Diablo 2: Resurrected slipped some much-needed accessibility updates in with its more obvious graphical upgrades, as Blizzard outlined in a new blog post (opens in new tab).
"Between text-to-speech and screen reader support or adding controller configurations to allow players who play predominantly with one hand to swap their analog stick controls interchangeably; as a community we'll continue to evaluate areas to improve," the post reads.
Design and UX accessibility lead Drew McCrory highlighted a few specific features and settings added to Diablo 2: Resurrected, many of them based on feedback and suggestions from players who identified unique "challenges that would hinder their experience or make the game less enjoyable."
The automatic gold pick-up in the upcoming remaster, for example, began as a quality-of-life update meant to make looting less tedious, especially for controller players. However, it also wound up being a godsend for players who can't or would rather avoid clicking rapidly all the time. McCrory highlighted this as an example of the inclusive design pillar "solve for one, extend to many".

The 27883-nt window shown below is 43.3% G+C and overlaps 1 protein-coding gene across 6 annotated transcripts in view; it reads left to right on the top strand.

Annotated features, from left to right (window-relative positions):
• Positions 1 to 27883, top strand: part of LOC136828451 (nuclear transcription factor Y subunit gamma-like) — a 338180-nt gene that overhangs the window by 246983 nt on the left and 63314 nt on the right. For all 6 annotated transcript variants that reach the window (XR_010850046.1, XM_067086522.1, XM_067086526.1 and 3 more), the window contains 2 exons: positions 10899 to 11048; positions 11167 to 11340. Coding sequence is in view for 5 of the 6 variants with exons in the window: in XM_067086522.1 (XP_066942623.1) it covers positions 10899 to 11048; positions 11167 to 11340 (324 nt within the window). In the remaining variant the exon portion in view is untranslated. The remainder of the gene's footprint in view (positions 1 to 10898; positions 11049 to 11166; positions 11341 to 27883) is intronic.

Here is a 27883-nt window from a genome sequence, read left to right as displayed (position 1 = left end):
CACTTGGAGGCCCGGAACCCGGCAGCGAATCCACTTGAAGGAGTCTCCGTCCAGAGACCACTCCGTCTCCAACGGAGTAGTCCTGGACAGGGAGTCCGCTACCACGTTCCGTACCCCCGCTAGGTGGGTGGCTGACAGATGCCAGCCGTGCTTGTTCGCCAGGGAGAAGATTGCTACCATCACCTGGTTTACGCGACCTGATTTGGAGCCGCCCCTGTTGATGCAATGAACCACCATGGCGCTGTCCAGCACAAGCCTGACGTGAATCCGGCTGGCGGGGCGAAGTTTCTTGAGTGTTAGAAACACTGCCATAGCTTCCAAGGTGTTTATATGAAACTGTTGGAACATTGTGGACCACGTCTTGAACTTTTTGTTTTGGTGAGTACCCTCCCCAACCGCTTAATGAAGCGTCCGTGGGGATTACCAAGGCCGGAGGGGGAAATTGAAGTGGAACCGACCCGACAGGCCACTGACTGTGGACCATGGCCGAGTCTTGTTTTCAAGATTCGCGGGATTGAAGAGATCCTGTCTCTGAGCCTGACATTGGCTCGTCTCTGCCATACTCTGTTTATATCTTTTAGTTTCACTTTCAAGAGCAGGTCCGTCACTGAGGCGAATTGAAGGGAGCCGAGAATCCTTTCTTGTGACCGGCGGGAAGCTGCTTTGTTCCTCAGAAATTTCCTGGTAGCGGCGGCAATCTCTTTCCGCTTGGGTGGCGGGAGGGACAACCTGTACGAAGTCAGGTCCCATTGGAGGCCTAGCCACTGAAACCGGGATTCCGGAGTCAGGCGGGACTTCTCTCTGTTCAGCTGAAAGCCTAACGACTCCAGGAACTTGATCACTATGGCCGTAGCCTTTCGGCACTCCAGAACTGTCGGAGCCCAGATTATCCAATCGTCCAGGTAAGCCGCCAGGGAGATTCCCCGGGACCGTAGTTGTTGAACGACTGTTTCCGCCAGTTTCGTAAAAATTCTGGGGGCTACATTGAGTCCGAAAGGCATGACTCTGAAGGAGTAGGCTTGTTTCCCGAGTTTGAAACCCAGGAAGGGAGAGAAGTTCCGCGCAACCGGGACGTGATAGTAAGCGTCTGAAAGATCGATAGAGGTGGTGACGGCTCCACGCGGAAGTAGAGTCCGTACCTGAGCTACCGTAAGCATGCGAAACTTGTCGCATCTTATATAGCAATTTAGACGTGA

"We also allow many controller abilities to continuously trigger if the button is held down for players who can’t repeatedly tap buttons quickly," he said, discussing how this approach evolved beyond sheer quality-of-life stuff.
Other changes examined how audio and visual feedback worked together. To better communicate when an attack whiffs, for example, Resurrected has a toggleable option to add "Miss" messages that pop up in place of damage numbers. This can stand in for, or work alongside, audio cues to make the back-and-forth of a fight clearer and prevent whiffed attacks from looking like a bug, McCrory says.
Blizzard invited players, particularly those with unique feedback to offer, to sign up for the Blizzard Research program which helped shape these accessibility changes.
For a closer look at the artistic changes coming in Diablo 2: Resurrected, check out the post-alpha changes driven by player feedback. The short version is that lots of items and spells will look more retro in the upcoming beta and the final September release.
If you're looking to dig down into the art of Diablo 4, check out the latest batch of character art, which shows off "more in-depth customization than any previous Diablo".